Jacques J. Creppel, et al., Plaintiffs-appellants, v. the United States Army Corps of Engineers, et al.,defendants-appellees, 670 F.2d 564 (5th Cir. 1982)Annotate this Case
Harold L. Molaison, Gretna, La., for H. Molaison, L. Molaison, Barry Samuel, Bernard Samuel and M. Samuel.
Joseph E. LeBlanc, Jr., New Orleans, La., for J. Creppel, K. Knight, K. Carter, F. Creppel, D. Morrow, R. Pitre, W. Pitre, I. Goldman, B. Goldman, W. Mosby, B. Euganks and R. Fleming.
Bruce M. Chadwick, Washington, D.C., for Nat. Wildlife, amicus.
A. Donald Mileur, Appellate Section, Land & Natural Resources Division, James W. Moorman, Anne S. Almy, Dept. of Justice, Washington, D.C., for defendants-appellees.
Appeal from the United States District Court for the Eastern District of Louisiana.
Before BROWN, COLEMAN and RUBIN, Circuit Judges.
ALVIN B. RUBIN, Circuit Judge:
The owners of some of the land that would be benefitted by completion of a small flood control project, approved eighteen years ago, contest the validity of a Corps of Engineers directive that would modify the project so as to eliminate the pumping station that would drain their land. The district court found that the official directive was neither arbitrary nor capricious, its issuance was within the discretion permitted by the controlling statute, and rendered summary judgment in favor of the United States and against the landowners, dismissing their suit. Creppel v. United States Army Corps of Eng'rs, 500 F. Supp. 1108 (E.D. La. 1980). While we agree that the order was not arbitrary, we conclude that it was issued without satisfying the statutory requirement that local assurances be obtained to avoid future cost to the federal government, and we, therefore, reverse the summary judgment and remand for further proceedings.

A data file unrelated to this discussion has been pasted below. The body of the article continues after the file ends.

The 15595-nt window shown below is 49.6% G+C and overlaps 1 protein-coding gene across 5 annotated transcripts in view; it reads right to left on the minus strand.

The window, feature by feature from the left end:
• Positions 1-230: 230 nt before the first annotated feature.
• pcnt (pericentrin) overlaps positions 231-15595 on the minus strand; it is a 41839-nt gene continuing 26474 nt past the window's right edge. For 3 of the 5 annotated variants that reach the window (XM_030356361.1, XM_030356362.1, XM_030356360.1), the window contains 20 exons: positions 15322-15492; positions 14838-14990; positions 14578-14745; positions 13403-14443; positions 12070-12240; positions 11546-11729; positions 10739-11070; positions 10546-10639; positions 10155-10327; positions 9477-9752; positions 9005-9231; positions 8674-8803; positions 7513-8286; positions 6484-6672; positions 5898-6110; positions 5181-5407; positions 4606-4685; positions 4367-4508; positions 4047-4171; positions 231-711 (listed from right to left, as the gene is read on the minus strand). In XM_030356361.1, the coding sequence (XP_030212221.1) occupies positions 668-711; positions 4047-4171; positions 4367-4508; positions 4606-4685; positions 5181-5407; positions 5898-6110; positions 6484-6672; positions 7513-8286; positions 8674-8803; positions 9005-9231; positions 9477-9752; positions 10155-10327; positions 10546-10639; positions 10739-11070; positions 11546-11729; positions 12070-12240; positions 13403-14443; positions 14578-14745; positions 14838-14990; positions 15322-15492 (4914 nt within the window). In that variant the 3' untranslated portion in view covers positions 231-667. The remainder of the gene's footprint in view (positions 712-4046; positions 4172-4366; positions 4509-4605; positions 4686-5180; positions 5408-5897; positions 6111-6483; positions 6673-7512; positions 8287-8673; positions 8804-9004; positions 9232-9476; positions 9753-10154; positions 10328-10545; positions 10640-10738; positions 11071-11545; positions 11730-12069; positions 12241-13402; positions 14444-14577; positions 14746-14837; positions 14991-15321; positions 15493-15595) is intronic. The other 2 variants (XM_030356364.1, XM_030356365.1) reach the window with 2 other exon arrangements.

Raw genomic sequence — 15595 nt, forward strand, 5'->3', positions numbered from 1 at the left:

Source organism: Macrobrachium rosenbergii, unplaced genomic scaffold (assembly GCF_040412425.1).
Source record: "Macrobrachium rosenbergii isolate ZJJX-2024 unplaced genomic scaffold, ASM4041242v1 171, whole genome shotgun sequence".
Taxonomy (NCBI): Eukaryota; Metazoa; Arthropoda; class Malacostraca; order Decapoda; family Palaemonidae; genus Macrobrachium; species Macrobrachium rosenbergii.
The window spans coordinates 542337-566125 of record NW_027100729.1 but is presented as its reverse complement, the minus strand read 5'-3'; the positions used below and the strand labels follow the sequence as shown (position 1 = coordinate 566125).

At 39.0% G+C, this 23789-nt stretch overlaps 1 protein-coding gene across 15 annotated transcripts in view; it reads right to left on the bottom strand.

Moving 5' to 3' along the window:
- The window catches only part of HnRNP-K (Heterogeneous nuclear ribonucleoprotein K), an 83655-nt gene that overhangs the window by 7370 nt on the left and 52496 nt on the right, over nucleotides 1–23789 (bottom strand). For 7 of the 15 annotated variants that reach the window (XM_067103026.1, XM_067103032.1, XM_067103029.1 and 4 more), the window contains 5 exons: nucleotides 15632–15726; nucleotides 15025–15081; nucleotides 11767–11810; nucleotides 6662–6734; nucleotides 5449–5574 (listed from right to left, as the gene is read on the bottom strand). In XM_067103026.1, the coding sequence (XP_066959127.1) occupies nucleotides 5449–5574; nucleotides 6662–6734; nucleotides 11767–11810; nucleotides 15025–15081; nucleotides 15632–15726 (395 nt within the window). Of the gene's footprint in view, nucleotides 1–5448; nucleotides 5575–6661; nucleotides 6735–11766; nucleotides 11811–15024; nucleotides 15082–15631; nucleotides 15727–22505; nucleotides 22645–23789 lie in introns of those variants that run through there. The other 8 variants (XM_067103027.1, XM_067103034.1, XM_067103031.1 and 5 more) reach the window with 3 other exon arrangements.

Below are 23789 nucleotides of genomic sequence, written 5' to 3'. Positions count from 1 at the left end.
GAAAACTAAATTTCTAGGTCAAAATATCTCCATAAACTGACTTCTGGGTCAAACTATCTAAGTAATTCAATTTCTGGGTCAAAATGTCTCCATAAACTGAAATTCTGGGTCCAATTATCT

Congress has authorized flood control projects if the benefits that accrue exceed each project's estimated cost and if the lives and social security of people would be adversely affected were the project not undertaken. 33 U.S.C. § 701a (1976). At the time this project was begun, the Secretary of the Army was authorized to allot $1,000,000 for a flood control project when in the opinion of the Chief of Engineers such work was advisable. 33 U.S.C. § 701s (1970) (amended 1976). Congressional approval for such an undertaking, commonly called a small flood control project, is not required. Id. Before appropriated money may be expended, however, states or local political subdivisions must give assurances, satisfactory to the Secretary of the Army, that all easements necessary for the work will be provided, that the United States will be held harmless from damages due to the work undertaken, and that local authorities will "maintain and operate all works after completion in accordance with regulations prescribed by the Secretary of the Army." 33 U.S.C. § 701c (1976). The obvious reason to require the assurance that local government will defray operating expenses is to ensure that the federal expenditure is limited to the initial cost and the project does not impose a continuing burden on the federal fisc.